Evaluation Measures for SDOH Programs
Rural communities addressing social determinants of health (SDOH) are using a range of evaluation measures to track their progress and assess the effects of their programs. Many programs that focus on SDOH seek to achieve long-term outcomes related to complex social factors, including poverty and education. These programs may wait years to see measurable changes in the proportion of program participants who live in poverty or who increase their educational attainment. Therefore, rural programs may also identify short-term and intermediate outcome measures and process measures to assess progress on stated goals. Additional information on identifying strategies and measures for gathering appropriate data and evidence can be found in the Rural Community Health Toolkit.
Evaluation Measure Sources
Rural communities can identify evaluation measures to use in developing an evaluation plan related to SDOH from a range of sources.
- Healthy People 2020 provides measurable objectives for five domains of SDOH, including baseline data and target rates for improvement.
- The National Association of County and City Health Officials (NACCHO) offers a compendium of resources for social determinants of health indicators.
- The Centers for Disease Control and Prevention's Data Set Directory of Social Determinants of Health at the Local Level provides a wide range of measures and sources of data.
- The County Health Rankings and Roadmaps website offers measures related to many SDOH, including social and economic factors and physical environment.
Sample Evaluation Measures by Domain
Economic Stability. Rural communities that seek to improve economic stability may be particularly interested in measures related to poverty, financial assets, and unemployment. Examples of measures under this domain could include:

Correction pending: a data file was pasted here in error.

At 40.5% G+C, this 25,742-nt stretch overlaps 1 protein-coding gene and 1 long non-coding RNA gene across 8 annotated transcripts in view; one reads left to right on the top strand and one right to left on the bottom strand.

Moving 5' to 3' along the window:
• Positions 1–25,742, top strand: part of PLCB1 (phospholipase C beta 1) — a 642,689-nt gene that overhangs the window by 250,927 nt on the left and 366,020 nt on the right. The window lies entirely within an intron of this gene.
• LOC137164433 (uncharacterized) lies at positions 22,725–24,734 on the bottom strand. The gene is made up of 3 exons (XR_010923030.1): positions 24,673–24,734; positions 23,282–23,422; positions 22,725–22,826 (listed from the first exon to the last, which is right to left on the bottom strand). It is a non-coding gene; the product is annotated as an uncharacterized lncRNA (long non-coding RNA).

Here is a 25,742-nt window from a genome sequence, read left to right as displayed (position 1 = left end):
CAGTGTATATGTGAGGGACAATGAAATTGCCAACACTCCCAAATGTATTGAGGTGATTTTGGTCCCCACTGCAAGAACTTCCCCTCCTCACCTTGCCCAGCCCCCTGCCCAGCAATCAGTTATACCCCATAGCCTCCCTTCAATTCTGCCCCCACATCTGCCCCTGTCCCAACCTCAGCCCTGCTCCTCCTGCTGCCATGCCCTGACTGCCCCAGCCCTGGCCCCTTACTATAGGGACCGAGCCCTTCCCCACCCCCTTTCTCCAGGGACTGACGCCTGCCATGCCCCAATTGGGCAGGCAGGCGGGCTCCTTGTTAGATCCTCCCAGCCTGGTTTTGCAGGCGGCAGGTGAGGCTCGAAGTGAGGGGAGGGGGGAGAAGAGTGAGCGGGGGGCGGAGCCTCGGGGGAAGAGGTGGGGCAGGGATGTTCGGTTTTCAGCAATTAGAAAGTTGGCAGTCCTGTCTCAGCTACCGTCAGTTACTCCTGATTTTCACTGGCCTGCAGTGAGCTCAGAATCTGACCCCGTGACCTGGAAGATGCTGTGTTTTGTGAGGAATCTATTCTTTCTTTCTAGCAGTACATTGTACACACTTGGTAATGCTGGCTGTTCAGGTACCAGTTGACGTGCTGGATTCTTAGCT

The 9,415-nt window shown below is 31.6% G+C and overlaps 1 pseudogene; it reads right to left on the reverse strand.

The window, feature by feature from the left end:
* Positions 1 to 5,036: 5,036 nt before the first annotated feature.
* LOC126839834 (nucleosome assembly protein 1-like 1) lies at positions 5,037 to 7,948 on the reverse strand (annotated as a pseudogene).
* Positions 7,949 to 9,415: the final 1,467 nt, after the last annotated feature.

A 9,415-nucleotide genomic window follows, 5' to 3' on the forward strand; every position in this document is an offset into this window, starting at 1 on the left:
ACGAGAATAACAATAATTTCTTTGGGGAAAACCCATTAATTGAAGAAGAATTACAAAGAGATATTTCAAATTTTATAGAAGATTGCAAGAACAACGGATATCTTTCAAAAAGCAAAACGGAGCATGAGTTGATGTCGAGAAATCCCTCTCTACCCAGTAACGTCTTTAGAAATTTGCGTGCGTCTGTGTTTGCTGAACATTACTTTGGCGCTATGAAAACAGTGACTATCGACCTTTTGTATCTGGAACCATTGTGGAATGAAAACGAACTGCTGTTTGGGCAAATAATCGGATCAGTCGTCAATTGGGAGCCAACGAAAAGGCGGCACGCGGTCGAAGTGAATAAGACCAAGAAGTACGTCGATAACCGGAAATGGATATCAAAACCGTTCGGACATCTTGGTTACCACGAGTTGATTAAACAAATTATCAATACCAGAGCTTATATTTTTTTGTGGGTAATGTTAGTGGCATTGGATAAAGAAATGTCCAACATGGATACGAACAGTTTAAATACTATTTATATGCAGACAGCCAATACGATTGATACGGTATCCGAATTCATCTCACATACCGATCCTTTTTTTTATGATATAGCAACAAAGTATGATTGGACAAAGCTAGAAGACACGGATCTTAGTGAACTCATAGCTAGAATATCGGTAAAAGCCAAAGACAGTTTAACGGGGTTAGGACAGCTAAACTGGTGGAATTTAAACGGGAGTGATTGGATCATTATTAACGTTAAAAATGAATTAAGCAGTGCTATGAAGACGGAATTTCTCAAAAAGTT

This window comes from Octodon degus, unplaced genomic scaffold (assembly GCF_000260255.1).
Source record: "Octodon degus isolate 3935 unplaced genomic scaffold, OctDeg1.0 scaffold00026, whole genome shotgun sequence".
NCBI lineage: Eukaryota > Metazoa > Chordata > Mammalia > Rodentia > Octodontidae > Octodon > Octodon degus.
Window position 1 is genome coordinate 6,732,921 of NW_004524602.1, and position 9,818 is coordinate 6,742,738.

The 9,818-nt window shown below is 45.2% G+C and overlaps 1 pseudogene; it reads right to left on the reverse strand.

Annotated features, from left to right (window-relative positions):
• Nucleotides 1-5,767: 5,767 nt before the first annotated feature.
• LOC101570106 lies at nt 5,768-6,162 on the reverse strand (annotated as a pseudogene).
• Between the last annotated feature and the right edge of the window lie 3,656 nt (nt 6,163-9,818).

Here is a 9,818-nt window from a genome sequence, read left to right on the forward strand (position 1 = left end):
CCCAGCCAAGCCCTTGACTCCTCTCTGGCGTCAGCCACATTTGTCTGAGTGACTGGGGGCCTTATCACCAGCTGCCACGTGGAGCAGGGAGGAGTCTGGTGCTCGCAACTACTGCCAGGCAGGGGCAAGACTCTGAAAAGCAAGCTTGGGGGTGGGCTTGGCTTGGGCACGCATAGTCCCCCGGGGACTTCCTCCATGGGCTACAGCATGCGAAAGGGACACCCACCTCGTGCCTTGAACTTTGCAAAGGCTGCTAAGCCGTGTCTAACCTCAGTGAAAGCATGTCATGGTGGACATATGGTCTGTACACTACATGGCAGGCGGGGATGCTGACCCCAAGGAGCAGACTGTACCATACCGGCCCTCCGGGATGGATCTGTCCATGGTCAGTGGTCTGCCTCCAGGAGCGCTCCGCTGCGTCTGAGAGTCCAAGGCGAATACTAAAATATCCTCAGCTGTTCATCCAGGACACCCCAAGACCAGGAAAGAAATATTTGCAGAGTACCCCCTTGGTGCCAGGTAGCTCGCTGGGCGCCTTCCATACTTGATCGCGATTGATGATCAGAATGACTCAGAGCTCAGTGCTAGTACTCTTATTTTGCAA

- Rate of children living in poverty
- Income inequality
- Rate of severe housing cost burden
- Rate of homeownership
- Rate of children eligible for free or reduced-price lunch
- Rate of unemployment
- Rate of job growth
Education. Rural communities focused on education as a means of improving health and well-being may use measures related to educational attainment. Examples of measures under this domain could include:
- Proportion of eligible children enrolled in early childhood education
- High school graduation rates
- Proportion of new high school graduates enrolled in college
Social and Community Context. Rural communities seeking to make changes to the social and community context to address SDOH could be particularly interested in measures of disenfranchisement, civic engagement, incarceration, and violence. Examples of measures under this domain could include:
- Percent of registered voters who voted in the last election
- Rate of recidivism
- Rate of incarceration
Health and Healthcare Access. Rural communities may focus on SDOH as a means of improving health outcomes and increasing access to health and human services. Examples of measures under this domain could include: